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July 30th, 2019

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Interpreting Water Filter Test Results: How to read between the lines.

Most drinking water filter companies provide performance and contaminant-reduction test results. Some of these ‘results’ can be misleading. Here are some steps for determining the credibility of a drinking water filter test.

1.      Determine whether the test results are for the entire filtration system or just for a specific filter cartridge.

2.      Know which contaminants you need to filter out of your water. Each water source has unique conditions. Check the latest annual drinking water quality report published by your local water district. Is the filtration system using the right type of filtration process and materials for your water conditions? Several different stages of filtration and different types of treatment may be required to thoroughly filter the water coming out of your tap.

3.      Make sure you are not spending money on water filters designed for problems that you don’t have. For instance, you don’t need a fluoride reduction filter if your drinking water has no added fluoride.

4.      Check the size of the filter cartridge plus the type and amount of material the cartridge contains. There is usually a direct relationship between the volume of media and the capacity to filter. A tiny filter won’t do much filtering for very long.

 5.      Look for test results that show how many litres or gallons can be run through the system before each of the contaminants of concern start to show up in the ‘finished’ water. For instance, do the test results tell you that the filter can still deliver good quality water after 100 gallons, 500 gallons, 750 gallons of use? Does the test indicate when the filter’s capacity to maintain protection may begin to fail for each contaminant of concern?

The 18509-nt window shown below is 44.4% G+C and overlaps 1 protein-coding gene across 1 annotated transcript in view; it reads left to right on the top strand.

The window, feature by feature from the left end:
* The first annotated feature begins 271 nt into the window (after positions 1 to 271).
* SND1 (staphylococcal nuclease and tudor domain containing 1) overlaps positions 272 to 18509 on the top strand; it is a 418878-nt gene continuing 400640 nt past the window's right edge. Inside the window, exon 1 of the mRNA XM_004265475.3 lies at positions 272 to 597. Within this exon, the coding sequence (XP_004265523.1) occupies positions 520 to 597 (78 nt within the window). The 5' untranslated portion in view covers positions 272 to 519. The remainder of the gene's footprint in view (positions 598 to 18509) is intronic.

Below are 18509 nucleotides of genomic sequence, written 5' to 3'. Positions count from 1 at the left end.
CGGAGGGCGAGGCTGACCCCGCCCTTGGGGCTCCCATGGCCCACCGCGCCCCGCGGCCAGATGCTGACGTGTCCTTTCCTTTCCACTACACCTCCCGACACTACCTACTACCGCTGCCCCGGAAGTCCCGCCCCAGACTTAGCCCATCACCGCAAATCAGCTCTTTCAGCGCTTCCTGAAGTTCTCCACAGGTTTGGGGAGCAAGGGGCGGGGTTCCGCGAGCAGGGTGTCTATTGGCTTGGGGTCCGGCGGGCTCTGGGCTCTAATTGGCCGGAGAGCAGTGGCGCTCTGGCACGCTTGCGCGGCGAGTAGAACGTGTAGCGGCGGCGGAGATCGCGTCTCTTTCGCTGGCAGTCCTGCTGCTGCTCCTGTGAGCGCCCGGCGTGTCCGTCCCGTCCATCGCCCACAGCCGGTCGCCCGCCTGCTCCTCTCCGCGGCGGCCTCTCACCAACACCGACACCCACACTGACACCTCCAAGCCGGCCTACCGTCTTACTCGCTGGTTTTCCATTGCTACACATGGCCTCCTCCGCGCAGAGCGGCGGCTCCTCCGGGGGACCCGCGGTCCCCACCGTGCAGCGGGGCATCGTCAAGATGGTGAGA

6.      NSF/ANSI has established testing protocols for different drinking water filter systems and for specific contaminant reduction. These are called ‘Standards’. If a product claims NSF/ANSI certification, check to see for which specific ‘Standard’ the product or system has been certified. For instance, NSF/ANSI 42 addresses aesthetic claims and NSF/ANSI 53 addresses health claims. 

A proper test is expensive and involves running hundreds to thousands of gallons of ‘challenge’ water through the filter with on-off cycles to replicate the actual challenges of real use and to monitor how many gallons can be passed through the filter before specific contaminants start to break through into the finished water.

Beware of ‘tests’ that consist of measuring results after passing a meager few litres of ‘challenge’ water through a new, unused filter. This is not useful info …simply misleading. This type of ‘test’ does not show any capacity for ‘gallonage’ and is often used by companies selling inferior filters that may be unable to maintain the indicated test results for even a fraction of the actual typical use of the filter.